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Perceptual training prevents the emergence of the other race effect during infancy

Journal Article


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Abstract


  • Experience plays a crucial role in the development of the face processing system. At 6 months of age infants can discriminate individual faces from their own and other races. By 9 months of age this ability to process other-race faces is typically lost, due to minimal experience with other-race faces, and vast exposure to own-race faces, for which infants come to manifest expertise [1]. This is known as the Other Race Effect. In the current study, we demonstrate that exposing Caucasian infants to Chinese faces through perceptual training via picture books for a total of one hour between 6 and 9 months allows Caucasian infants to maintain the ability to discriminate Chinese faces at 9 months of age. The development of the processing of face race can be modified by training, highlighting the importance of early experience in shaping the face representation.

Authors


  •   Heron-Delaney, Michelle (external author)
  •   Anzures, Gizelle (external author)
  •   Herbert, Jane S.
  •   Quinn, Paul (external author)
  •   Slater, Alan (external author)
  •   Tanaka, James (external author)
  •   Lee, Kang (external author)
  •   Pascalis, Olivier (external author)

Publication Date


  • 2011

Citation


  • Heron-Delaney, M., Anzures, G., Herbert, J. S., Quinn, P. C., Slater, A. M., Tanaka, J. W., Lee, K. & Pascalis, O. (2011). Perceptual training prevents the emergence of the other race effect during infancy. PLoS ONE, 6 (5), e19858-1-e19858-5.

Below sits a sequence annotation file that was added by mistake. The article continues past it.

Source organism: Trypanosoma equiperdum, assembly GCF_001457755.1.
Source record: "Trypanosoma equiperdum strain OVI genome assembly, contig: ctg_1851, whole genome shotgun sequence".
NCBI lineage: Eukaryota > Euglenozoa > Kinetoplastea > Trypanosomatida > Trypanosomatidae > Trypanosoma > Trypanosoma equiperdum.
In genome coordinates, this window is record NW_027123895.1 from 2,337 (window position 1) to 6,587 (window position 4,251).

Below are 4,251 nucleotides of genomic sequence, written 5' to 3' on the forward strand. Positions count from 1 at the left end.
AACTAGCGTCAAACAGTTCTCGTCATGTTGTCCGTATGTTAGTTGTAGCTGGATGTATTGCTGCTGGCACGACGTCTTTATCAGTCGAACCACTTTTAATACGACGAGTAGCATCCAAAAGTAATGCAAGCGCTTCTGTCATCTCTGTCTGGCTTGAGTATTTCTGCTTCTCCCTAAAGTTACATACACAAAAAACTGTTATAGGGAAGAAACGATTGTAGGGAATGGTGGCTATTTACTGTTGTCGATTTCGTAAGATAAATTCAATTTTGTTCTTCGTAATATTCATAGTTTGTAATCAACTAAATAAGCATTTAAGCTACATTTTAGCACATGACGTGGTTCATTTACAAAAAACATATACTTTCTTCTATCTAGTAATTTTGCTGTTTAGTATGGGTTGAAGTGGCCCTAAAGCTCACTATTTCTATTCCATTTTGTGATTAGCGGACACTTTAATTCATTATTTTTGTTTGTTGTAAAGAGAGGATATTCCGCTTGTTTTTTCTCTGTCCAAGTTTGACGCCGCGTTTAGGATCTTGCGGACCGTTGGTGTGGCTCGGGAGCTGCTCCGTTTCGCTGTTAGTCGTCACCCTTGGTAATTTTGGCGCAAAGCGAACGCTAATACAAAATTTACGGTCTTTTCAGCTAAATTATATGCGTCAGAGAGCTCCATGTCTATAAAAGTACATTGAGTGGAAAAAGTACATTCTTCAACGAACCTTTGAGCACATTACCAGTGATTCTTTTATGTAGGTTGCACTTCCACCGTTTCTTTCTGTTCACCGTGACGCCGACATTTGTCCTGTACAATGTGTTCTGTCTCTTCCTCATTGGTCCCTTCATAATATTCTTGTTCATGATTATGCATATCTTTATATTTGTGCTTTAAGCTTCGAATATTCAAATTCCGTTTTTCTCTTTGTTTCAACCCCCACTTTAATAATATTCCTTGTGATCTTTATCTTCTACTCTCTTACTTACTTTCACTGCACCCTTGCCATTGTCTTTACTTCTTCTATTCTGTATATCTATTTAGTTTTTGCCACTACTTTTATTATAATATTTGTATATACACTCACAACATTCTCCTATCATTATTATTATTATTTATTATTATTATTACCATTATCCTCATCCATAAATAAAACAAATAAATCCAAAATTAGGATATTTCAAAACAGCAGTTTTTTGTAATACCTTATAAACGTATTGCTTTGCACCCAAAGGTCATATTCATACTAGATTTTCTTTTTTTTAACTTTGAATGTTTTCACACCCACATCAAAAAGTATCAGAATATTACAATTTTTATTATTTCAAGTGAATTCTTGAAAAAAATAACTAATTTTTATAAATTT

Scopus Eid


  • 2-s2.0-79956189288

Ro Full-text Url


  • http://ro.uow.edu.au/cgi/viewcontent.cgi?article=3612&context=sspapers

Ro Metadata Url


  • http://ro.uow.edu.au/sspapers/2611

Has Global Citation Frequency


Start Page


  • e19858-1

End Page


  • e19858-5

Volume


  • 6

Issue


  • 5

Place Of Publication


  • United States

Abstract


  • Experience plays a crucial role in the development of the face processing system. At 6 months of age infants can discriminate individual faces from their own and other races. By 9 months of age this ability to process other-race faces is typically lost, due to minimal experience with other-race faces, and vast exposure to own-race faces, for which infants come to manifest expertise [1]. This is known as the Other Race Effect. In the current study, we demonstrate that exposing Caucasian infants to Chinese faces through perceptual training via picture books for a total of one hour between 6 and 9 months allows Caucasian infants to maintain the ability to discriminate Chinese faces at 9 months of age. The development of the processing of face race can be modified by training, highlighting the importance of early experience in shaping the face representation.

Authors


  •   Heron-Delaney, Michelle (external author)
  •   Anzures, Gizelle (external author)
  •   Herbert, Jane S.
  •   Quinn, Paul (external author)
  •   Slater, Alan (external author)
  •   Tanaka, James (external author)
  •   Lee, Kang (external author)
  •   Pascalis, Olivier (external author)

Publication Date


  • 2011

Citation


  • Heron-Delaney, M., Anzures, G., Herbert, J. S., Quinn, P. C., Slater, A. M., Tanaka, J. W., Lee, K. & Pascalis, O. (2011). Perceptual training prevents the emergence of the other race effect during infancy. PLoS ONE, 6 (5), e19858-1-e19858-5.

Scopus Eid


  • 2-s2.0-79956189288

Ro Full-text Url


  • http://ro.uow.edu.au/cgi/viewcontent.cgi?article=3612&context=sspapers

Ro Metadata Url


  • http://ro.uow.edu.au/sspapers/2611

Has Global Citation Frequency


Start Page


  • e19858-1

End Page


  • e19858-5

Volume


  • 6

Issue


  • 5

Place Of Publication


  • United States